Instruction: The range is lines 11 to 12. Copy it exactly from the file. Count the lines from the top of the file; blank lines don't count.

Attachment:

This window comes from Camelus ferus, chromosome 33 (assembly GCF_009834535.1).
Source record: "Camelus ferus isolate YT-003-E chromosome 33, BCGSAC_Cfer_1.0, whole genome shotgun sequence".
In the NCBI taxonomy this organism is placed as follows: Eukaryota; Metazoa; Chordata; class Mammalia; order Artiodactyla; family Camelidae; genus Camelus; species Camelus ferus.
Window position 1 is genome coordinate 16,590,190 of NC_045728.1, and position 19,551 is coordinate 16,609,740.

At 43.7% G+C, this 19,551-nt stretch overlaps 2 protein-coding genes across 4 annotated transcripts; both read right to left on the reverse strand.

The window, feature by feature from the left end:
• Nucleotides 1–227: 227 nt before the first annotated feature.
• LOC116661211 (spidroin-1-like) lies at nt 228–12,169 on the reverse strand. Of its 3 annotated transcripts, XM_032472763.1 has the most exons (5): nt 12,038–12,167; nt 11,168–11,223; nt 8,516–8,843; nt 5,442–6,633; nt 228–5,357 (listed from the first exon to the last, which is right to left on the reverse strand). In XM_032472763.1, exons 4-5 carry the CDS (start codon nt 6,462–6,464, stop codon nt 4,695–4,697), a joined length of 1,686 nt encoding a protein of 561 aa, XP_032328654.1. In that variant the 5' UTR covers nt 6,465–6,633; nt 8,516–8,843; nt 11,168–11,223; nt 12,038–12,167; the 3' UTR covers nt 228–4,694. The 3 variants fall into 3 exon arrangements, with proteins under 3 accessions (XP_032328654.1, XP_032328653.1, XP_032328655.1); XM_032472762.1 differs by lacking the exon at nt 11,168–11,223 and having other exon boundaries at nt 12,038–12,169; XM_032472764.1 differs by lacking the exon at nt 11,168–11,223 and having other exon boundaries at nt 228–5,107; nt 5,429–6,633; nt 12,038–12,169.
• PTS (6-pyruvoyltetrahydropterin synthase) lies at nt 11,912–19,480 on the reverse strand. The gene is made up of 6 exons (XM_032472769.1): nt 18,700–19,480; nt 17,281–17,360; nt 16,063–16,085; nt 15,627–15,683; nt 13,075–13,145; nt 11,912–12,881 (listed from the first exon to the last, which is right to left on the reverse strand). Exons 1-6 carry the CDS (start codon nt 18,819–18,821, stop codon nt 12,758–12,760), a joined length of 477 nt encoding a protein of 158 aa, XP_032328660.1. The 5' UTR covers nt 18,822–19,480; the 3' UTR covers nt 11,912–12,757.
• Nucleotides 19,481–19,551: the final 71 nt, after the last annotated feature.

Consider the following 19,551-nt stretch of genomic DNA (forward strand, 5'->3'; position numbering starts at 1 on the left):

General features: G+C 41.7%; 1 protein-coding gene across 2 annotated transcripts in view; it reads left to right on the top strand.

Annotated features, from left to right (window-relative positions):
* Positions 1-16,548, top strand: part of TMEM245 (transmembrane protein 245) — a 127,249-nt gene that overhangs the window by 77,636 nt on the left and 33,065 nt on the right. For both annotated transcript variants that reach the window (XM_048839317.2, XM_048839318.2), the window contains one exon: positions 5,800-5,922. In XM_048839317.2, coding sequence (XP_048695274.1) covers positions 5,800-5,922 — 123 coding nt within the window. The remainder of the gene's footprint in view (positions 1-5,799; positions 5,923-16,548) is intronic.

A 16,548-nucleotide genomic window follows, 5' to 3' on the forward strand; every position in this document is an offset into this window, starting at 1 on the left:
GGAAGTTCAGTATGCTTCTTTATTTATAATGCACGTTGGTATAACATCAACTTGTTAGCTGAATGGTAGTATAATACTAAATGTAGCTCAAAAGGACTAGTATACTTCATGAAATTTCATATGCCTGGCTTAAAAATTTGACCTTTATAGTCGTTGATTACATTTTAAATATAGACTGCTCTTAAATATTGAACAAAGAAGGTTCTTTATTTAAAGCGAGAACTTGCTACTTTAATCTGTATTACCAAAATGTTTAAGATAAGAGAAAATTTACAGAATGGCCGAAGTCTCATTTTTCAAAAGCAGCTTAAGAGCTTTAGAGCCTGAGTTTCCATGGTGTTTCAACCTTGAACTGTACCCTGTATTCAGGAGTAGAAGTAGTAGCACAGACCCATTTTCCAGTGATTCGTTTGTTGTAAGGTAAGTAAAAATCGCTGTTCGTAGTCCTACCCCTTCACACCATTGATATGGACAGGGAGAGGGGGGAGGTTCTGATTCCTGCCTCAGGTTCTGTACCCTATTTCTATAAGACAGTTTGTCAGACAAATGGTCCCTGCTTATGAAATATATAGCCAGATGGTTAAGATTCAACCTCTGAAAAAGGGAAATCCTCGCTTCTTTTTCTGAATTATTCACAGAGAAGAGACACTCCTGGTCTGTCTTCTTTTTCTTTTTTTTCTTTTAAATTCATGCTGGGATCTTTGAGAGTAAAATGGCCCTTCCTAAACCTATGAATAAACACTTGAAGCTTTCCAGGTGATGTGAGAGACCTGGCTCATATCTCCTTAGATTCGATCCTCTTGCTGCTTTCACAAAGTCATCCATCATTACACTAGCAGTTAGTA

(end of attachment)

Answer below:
Consider the following 19,551-nt stretch of genomic DNA (forward strand, 5'->3'; position numbering starts at 1 on the left):

General features: G+C 41.7%; 1 protein-coding gene across 2 annotated transcripts in view; it reads left to right on the top strand.